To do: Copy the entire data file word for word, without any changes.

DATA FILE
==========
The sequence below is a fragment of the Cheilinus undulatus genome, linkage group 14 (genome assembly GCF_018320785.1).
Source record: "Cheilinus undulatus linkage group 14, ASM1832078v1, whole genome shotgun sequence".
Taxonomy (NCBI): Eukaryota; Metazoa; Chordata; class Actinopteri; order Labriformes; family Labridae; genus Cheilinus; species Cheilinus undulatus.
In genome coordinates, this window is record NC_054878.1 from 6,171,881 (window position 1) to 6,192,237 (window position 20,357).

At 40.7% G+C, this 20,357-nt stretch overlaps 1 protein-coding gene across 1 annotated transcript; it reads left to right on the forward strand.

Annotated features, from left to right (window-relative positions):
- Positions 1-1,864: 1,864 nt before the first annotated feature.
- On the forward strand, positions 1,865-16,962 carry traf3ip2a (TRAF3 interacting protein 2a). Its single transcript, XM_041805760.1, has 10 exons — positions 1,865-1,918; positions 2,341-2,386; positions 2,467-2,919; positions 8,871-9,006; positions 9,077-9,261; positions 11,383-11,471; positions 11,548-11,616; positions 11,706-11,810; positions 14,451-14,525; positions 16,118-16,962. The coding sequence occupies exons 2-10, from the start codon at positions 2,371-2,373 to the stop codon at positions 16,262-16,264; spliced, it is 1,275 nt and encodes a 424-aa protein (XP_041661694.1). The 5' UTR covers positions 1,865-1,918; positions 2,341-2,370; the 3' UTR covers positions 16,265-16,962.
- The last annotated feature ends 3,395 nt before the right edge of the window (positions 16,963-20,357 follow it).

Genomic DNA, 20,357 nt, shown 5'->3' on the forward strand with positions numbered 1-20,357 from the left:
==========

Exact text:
The sequence below is a fragment of the Cheilinus undulatus genome, linkage group 14 (genome assembly GCF_018320785.1).
Source record: "Cheilinus undulatus linkage group 14, ASM1832078v1, whole genome shotgun sequence".
Taxonomy (NCBI): Eukaryota; Metazoa; Chordata; class Actinopteri; order Labriformes; family Labridae; genus Cheilinus; species Cheilinus undulatus.
In genome coordinates, this window is record NC_054878.1 from 6,171,881 (window position 1) to 6,192,237 (window position 20,357).

At 40.7% G+C, this 20,357-nt stretch overlaps 1 protein-coding gene across 1 annotated transcript; it reads left to right on the forward strand.

Annotated features, from left to right (window-relative positions):
- Positions 1-1,864: 1,864 nt before the first annotated feature.
- On the forward strand, positions 1,865-16,962 carry traf3ip2a (TRAF3 interacting protein 2a). Its single transcript, XM_041805760.1, has 10 exons — positions 1,865-1,918; positions 2,341-2,386; positions 2,467-2,919; positions 8,871-9,006; positions 9,077-9,261; positions 11,383-11,471; positions 11,548-11,616; positions 11,706-11,810; positions 14,451-14,525; positions 16,118-16,962. The coding sequence occupies exons 2-10, from the start codon at positions 2,371-2,373 to the stop codon at positions 16,262-16,264; spliced, it is 1,275 nt and encodes a 424-aa protein (XP_041661694.1). The 5' UTR covers positions 1,865-1,918; positions 2,341-2,370; the 3' UTR covers positions 16,265-16,962.
- The last annotated feature ends 3,395 nt before the right edge of the window (positions 16,963-20,357 follow it).

Genomic DNA, 20,357 nt, shown 5'->3' on the forward strand with positions numbered 1-20,357 from the left: